(Bloomberg) -- SoftBank Group Corp.-backed ride-sharing startup Socar Inc. is set to file for an initial public offering of at least 154.7 billion won ($119 million) as soon as Friday, testing investor appetite for new tech stocks in an adverse market.

South Korea’s biggest car-sharing service provider plans to sell 4.55 million new shares at an indicative price range of 34,000 won to 45,000 won apiece, according to a document reviewed by Bloomberg. The company, which will list on the Korea Exchange on Aug. 18, plans to use the proceeds mainly for acquisitions and to cover operational costs.

The IPO will put the startup’s market capitalization at a minimum of about 1.1 trillion won, which compares with a 2.4 trillion won valuation calculated based on its 12-month revenue through March and peer comparison, the document showed. The discount highlights a growing challenge for startups trying to raise funds as stock markets continue to tumble. The benchmark Kospi is down more than 20% so far this year, heading for its worst year since the 2008 global financial crisis.

But the discount may do little to appease SoftBank shareholders who are desperately looking for signs of recovery in a portfolio awash with red. Anxiety remains high that big write-offs might yet be ahead. A number of SoftBank’s portfolio companies have been forced to restructure or raise funds at lower valuations.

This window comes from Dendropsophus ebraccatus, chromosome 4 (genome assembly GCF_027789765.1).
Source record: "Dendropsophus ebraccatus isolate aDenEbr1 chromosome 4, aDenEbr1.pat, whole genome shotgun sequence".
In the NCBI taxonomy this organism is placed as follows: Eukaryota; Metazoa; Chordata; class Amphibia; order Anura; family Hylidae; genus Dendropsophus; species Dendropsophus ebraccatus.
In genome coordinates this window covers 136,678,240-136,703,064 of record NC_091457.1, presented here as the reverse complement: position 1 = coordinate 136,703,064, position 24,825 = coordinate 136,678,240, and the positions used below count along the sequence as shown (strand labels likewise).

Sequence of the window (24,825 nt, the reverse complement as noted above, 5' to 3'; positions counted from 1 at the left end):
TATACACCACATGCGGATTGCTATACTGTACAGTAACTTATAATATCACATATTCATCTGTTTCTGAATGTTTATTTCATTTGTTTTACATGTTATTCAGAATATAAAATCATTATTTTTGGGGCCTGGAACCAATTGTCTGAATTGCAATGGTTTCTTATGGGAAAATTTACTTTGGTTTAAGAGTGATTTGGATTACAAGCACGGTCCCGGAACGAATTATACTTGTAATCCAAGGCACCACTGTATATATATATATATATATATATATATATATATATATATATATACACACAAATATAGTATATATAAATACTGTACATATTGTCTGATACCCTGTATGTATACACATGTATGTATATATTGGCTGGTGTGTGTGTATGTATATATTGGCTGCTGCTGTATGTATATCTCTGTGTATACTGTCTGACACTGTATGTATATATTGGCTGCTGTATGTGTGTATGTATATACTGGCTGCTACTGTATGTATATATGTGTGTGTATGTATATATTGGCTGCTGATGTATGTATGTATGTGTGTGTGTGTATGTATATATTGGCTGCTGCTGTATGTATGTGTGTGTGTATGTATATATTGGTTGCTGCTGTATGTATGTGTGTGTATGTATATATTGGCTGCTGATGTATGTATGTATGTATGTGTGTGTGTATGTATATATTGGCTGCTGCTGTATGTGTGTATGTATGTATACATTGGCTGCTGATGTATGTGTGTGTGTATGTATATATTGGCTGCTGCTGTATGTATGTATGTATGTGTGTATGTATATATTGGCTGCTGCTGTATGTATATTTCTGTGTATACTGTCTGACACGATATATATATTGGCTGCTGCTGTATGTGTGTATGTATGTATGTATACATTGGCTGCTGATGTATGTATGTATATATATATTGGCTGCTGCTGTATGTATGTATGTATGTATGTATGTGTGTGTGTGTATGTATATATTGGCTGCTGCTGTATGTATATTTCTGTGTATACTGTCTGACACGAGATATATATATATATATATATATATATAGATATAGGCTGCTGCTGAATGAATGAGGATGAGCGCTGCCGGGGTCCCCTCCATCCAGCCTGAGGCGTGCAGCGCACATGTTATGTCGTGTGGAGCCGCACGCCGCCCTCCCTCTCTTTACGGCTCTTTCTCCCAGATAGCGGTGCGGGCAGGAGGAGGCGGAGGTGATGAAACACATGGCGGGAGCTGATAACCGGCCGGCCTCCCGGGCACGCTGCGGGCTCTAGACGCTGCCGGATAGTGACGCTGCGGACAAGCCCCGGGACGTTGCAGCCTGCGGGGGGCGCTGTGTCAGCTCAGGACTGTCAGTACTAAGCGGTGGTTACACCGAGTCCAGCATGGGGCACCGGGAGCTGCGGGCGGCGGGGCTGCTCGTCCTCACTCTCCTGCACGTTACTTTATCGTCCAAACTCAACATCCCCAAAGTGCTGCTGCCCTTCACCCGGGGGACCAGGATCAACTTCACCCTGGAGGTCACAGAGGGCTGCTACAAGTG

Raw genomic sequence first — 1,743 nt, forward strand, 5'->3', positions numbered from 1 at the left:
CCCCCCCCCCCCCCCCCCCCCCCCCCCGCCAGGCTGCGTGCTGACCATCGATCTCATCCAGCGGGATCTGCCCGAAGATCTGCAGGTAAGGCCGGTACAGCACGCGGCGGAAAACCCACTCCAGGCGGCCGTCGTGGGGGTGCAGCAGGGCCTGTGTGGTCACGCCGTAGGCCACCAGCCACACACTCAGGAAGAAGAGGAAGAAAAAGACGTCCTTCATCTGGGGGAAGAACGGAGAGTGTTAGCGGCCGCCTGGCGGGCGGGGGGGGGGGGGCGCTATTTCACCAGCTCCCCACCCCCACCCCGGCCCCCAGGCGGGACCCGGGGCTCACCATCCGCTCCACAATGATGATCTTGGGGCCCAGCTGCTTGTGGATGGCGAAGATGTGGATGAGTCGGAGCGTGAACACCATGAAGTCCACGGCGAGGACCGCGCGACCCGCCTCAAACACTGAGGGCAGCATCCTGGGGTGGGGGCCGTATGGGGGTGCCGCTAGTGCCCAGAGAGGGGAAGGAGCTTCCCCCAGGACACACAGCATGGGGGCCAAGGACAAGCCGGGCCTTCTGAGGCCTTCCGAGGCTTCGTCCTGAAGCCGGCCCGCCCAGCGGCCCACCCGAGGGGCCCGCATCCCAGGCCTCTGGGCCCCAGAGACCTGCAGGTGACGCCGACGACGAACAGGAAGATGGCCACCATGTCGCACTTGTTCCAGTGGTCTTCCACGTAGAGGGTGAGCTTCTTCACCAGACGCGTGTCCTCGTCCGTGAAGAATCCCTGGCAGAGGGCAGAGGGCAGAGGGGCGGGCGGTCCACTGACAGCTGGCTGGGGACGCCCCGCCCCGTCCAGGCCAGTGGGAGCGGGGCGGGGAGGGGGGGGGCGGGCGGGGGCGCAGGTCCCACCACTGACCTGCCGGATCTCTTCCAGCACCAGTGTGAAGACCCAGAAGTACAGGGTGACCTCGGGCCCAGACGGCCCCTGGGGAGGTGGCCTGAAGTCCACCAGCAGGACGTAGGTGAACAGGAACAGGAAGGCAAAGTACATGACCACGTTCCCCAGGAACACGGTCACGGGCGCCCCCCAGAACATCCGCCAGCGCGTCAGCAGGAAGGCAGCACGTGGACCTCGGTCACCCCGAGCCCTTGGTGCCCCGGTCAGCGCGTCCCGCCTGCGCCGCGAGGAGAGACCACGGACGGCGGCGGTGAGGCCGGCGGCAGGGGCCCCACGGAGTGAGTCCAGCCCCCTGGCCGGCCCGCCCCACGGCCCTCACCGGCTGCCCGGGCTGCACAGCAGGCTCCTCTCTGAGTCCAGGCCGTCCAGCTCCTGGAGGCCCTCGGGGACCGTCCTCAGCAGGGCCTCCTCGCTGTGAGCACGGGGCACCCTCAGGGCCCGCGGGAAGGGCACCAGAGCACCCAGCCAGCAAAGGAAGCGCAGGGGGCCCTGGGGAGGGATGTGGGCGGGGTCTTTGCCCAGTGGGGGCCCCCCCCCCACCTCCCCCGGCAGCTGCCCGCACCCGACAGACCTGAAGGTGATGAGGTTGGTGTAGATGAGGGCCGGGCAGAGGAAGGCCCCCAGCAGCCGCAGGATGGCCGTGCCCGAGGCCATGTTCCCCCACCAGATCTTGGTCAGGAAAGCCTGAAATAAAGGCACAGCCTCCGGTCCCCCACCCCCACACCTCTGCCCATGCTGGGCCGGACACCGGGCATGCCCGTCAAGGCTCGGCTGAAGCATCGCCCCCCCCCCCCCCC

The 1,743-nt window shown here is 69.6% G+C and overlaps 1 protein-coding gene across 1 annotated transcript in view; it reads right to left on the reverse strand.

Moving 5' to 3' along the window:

SoftBank Cuts Back Spending, Leaving Startups Desperate for Cash

South Korea was one of the hottest markets for IPOs during the pandemic, but sentiment has deteriorated as markets plunge on worries over global economic growth. Investors are scaling back their investments in startups and showing tepid demand for IPOs, forcing companies including SK Group affiliates to delay or withdraw their listing plans.

SoftBank Ventures Asia, the Japanese technology conglomerate’s investment arm with about $1.9 billion assets under management, bought a minority stake in Socar in 2020. Socar’s top shareholders include SK Inc., SK Group’s holdings company, and Lotte Rental Co. 

Socar, which started its business in Jeju Island with about 200 cars in 2011, now boasts a market share of more than 70% in South Korea’s car-sharing market. It has a total of 7.5 million users, which is equivalent to one-fourth of the country’s population with a driver’s license, according to the company’s website.

The IPO will be priced on Aug. 4. 

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